Running in rhythm with the heart

“Running in rhythm with the heart” is a new book about one woman's dream to enter and finish the world’s longest running race – the Sri Chinmoy Self-Transcendence 3100 Mile Race.


The book written by Jayasalini explains the preparation, training and epic 52 days of running around a single block in Jamaica, Queens, New York. The book gives an insight into the physical, mental and spiritual challenges which face any runner who takes on this race, often dubbed "The Everest of distance running." For keen runners, it will be of great interest to see how the body and mind cope when pushed to the limit; and for non-runners, it will give a unique insight into a remarkable adventure and the potential of the human spirit.

The book is split into numerous chapters, which give the reader an idea of the many experiences and tribulations which the runners go through. These chapters range from - remedies for injuries - to the friendships made with locals who pass by on the course. While giving an overview of the serious challenges faced in the race, it is also a celebration of running and the ideal of self-transcendence – it is an experience of a lifetime squeezed into 52 days.

“Running is a real meditation: rhythmical breathing and repeated movements help the mind leave its endless flow of thoughts. The inner space begins to exist only for the depth of a silent ocean inside and for the heart’s joy.”

P. 136 “Running in rhythm with the heart”, (2017) Jayasalini Olga Abramovskikh

Q.A with the author - Jayasalini

How did you find the process of writing this book?

I truly enjoy writing. Having returned home after the 3100-mile race one day a beautiful image appeared.  I saw that a few years before this race was like a distant star which seemed to be the most beautiful one in the entire Universe, its beauty called me like anything else… I sat to write down this image.  The book starts with an essay depicting exactly this experience.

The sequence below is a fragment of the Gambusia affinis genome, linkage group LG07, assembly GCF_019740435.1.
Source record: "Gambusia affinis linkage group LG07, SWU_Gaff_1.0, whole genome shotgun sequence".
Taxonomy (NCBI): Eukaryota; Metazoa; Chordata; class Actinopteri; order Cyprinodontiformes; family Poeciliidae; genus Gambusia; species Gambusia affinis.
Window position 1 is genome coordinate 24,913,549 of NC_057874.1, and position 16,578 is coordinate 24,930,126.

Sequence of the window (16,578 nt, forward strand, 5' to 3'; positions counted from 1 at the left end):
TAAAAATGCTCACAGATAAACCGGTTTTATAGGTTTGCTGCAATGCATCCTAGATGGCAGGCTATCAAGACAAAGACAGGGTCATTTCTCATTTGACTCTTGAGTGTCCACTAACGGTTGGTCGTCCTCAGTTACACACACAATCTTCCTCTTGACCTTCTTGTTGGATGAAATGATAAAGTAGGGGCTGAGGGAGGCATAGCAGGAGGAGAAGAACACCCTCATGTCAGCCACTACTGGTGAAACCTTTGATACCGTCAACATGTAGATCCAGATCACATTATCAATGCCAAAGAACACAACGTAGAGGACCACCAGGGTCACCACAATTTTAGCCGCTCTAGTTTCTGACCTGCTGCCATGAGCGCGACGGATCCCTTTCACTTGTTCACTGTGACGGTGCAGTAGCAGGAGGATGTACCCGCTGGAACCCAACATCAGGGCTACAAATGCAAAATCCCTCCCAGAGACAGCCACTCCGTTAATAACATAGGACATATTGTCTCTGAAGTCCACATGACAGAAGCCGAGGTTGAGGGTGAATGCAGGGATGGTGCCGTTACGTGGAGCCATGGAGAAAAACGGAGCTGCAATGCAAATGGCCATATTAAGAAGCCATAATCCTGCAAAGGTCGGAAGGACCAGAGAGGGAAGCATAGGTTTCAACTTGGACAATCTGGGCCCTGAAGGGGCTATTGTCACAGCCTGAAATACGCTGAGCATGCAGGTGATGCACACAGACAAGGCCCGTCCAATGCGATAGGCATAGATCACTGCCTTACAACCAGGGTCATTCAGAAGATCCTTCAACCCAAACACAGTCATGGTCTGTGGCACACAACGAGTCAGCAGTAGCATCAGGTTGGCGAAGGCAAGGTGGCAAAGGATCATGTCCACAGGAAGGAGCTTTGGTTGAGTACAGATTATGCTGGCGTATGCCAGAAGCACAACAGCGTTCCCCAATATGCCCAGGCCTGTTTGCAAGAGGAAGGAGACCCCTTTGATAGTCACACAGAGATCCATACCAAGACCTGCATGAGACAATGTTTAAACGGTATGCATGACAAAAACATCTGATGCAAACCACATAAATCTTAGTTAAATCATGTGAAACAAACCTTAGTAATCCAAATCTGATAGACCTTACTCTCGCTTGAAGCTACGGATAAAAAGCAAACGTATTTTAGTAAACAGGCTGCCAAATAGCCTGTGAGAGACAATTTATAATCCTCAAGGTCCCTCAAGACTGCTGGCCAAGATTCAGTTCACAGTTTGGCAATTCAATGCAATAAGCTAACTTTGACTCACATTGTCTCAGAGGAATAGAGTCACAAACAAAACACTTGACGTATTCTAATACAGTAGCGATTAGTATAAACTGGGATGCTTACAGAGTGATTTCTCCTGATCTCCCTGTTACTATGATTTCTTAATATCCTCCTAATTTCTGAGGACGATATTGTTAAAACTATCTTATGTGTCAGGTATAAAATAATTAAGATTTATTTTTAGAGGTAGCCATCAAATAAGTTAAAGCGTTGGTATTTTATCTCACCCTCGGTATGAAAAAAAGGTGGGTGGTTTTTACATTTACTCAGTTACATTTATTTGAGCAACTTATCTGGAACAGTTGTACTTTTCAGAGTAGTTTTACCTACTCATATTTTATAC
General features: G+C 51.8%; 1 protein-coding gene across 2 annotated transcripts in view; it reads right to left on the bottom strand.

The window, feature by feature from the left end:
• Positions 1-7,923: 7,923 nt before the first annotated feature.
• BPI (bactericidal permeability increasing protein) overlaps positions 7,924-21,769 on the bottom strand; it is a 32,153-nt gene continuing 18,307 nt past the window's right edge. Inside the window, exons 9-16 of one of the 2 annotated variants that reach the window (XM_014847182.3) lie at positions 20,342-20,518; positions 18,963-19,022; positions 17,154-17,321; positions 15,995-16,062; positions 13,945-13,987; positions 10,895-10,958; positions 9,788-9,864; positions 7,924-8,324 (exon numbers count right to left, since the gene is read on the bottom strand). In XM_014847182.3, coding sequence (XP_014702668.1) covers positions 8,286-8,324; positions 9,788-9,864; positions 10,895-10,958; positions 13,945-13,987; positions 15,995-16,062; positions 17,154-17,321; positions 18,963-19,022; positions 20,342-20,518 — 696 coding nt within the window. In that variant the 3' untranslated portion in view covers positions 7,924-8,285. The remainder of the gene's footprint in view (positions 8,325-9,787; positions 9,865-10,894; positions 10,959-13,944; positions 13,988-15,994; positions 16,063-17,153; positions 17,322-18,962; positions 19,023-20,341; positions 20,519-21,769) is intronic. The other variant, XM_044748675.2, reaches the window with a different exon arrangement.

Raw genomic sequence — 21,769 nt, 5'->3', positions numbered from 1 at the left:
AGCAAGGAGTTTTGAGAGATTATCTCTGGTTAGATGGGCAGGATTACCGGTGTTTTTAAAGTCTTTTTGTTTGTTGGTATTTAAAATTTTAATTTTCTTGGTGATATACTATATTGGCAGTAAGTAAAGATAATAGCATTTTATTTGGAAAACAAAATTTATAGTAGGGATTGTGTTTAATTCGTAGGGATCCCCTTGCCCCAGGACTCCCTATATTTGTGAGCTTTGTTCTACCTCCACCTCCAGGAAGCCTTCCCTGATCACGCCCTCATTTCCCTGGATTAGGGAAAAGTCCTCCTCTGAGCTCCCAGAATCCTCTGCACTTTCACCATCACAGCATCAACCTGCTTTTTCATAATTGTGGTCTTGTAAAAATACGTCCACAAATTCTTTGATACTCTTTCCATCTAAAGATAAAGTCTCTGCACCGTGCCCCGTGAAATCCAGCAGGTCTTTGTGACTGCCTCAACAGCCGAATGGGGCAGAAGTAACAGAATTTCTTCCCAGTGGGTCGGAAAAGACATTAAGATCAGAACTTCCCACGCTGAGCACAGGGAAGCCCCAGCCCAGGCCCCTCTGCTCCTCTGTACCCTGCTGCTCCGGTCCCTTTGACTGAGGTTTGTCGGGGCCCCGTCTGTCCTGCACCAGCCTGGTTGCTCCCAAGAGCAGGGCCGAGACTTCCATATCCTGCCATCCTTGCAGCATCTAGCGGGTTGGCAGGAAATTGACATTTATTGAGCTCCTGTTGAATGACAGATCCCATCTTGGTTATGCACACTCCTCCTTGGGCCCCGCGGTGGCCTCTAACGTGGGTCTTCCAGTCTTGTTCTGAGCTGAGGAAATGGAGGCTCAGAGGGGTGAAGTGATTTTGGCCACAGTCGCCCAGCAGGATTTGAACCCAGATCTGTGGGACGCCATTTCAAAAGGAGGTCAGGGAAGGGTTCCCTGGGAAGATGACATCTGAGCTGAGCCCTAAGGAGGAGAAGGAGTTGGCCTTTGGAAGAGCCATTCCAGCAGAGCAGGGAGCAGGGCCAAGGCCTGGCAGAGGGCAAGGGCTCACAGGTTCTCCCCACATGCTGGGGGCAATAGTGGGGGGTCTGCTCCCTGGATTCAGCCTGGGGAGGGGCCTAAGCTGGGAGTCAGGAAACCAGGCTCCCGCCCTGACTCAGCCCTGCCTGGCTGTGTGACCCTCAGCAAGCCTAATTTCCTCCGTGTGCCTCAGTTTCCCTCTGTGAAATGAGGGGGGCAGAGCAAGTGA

Later I continued writing down some of my memories on the race.  I was doing it for myself without any idea of publishing a book. I was writing because I could experience everything again - appreciating every detail of the race.   Sometime later I felt a strong urge to share the experience with others, because it could not belong only to myself, it had to be shared.


Completing the book took longer than the duration of the race! To steadily move towards the goal, I committed to spend a minimum of 15 minutes a day on writing/editing the book. It worked! I missed only a couple of days and felt extremely happy to see the progress; it was like watching the birth of a new creation.

The book was first published in Russian and then translated into English.  Like the race itself  - where many volunteers participate in setting-up the event - publishing the book was a real team work. It would not have happened without many contributing to the design, editing, proof-reading and translating.  I am very grateful for the support of everyone.

What was the most memorable aspect of race / or most significant chapter in the book?

The most precious experience for me was the feeling of being guided by the unseen hand and a feeling of complete oneness with all higher forces that aided me in during the 52 days of the race, but also the time before and after the race.  Being there I had to find this oneness, to stay in a flow and be receptive to the flow. It was an amazing feeling, and since the race is the real projection of our life I feel that our entire life can become this flow. I tried to describe it in the book through different inspirational stories.

Do you have plans to do the race again in the future?

Exactly this question is answered at the very end of the book, so let me invite you to start reading from the very beginning and to enjoy the entire journey.

Jayasalini is a student of Sri Chinmoy from Moscow, Russia. She completed the 2014 edition of the 3100 Mile Race in a time of 51 days, 12 hours and 31 minutes. She was the first female Russian athlete to complete the race, and she was the youngest female to complete the race (and, at the time, only the 5th women to finish)


Video with Jayasalini talking about the race